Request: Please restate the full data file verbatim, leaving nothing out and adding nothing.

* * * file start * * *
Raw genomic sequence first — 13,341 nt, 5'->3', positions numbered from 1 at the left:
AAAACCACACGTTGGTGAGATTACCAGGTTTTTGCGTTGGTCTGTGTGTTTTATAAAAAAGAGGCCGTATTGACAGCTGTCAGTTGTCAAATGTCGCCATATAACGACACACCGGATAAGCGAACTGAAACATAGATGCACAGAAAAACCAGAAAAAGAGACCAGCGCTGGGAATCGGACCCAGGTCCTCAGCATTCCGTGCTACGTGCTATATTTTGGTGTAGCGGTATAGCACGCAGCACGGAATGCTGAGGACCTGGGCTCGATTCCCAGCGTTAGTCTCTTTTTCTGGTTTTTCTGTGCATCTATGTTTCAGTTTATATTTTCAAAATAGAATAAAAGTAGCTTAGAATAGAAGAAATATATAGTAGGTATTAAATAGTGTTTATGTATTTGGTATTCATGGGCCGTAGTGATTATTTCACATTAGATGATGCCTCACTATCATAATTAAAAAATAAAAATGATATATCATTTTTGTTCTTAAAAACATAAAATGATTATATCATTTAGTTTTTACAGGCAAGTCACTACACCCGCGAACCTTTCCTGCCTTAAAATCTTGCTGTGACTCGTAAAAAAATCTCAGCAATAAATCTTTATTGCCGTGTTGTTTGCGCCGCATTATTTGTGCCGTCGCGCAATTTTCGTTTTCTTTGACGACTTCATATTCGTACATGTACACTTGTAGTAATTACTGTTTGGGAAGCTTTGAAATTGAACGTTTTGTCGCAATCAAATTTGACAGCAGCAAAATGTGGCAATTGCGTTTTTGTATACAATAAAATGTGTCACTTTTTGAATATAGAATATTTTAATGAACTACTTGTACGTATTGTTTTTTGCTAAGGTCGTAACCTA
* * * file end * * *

Raw genomic sequence first — 13,341 nt, 5'->3', positions numbered from 1 at the left:
AAAACCACACGTTGGTGAGATTACCAGGTTTTTGCGTTGGTCTGTGTGTTTTATAAAAAAGAGGCCGTATTGACAGCTGTCAGTTGTCAAATGTCGCCATATAACGACACACCGGATAAGCGAACTGAAACATAGATGCACAGAAAAACCAGAAAAAGAGACCAGCGCTGGGAATCGGACCCAGGTCCTCAGCATTCCGTGCTACGTGCTATATTTTGGTGTAGCGGTATAGCACGCAGCACGGAATGCTGAGGACCTGGGCTCGATTCCCAGCGTTAGTCTCTTTTTCTGGTTTTTCTGTGCATCTATGTTTCAGTTTATATTTTCAAAATAGAATAAAAGTAGCTTAGAATAGAAGAAATATATAGTAGGTATTAAATAGTGTTTATGTATTTGGTATTCATGGGCCGTAGTGATTATTTCACATTAGATGATGCCTCACTATCATAATTAAAAAATAAAAATGATATATCATTTTTGTTCTTAAAAACATAAAATGATTATATCATTTAGTTTTTACAGGCAAGTCACTACACCCGCGAACCTTTCCTGCCTTAAAATCTTGCTGTGACTCGTAAAAAAATCTCAGCAATAAATCTTTATTGCCGTGTTGTTTGCGCCGCATTATTTGTGCCGTCGCGCAATTTTCGTTTTCTTTGACGACTTCATATTCGTACATGTACACTTGTAGTAATTACTGTTTGGGAAGCTTTGAAATTGAACGTTTTGTCGCAATCAAATTTGACAGCAGCAAAATGTGGCAATTGCGTTTTTGTATACAATAAAATGTGTCACTTTTTGAATATAGAATATTTTAATGAACTACTTGTACGTATTGTTTTTTGCTAAGGTCGTAACCTA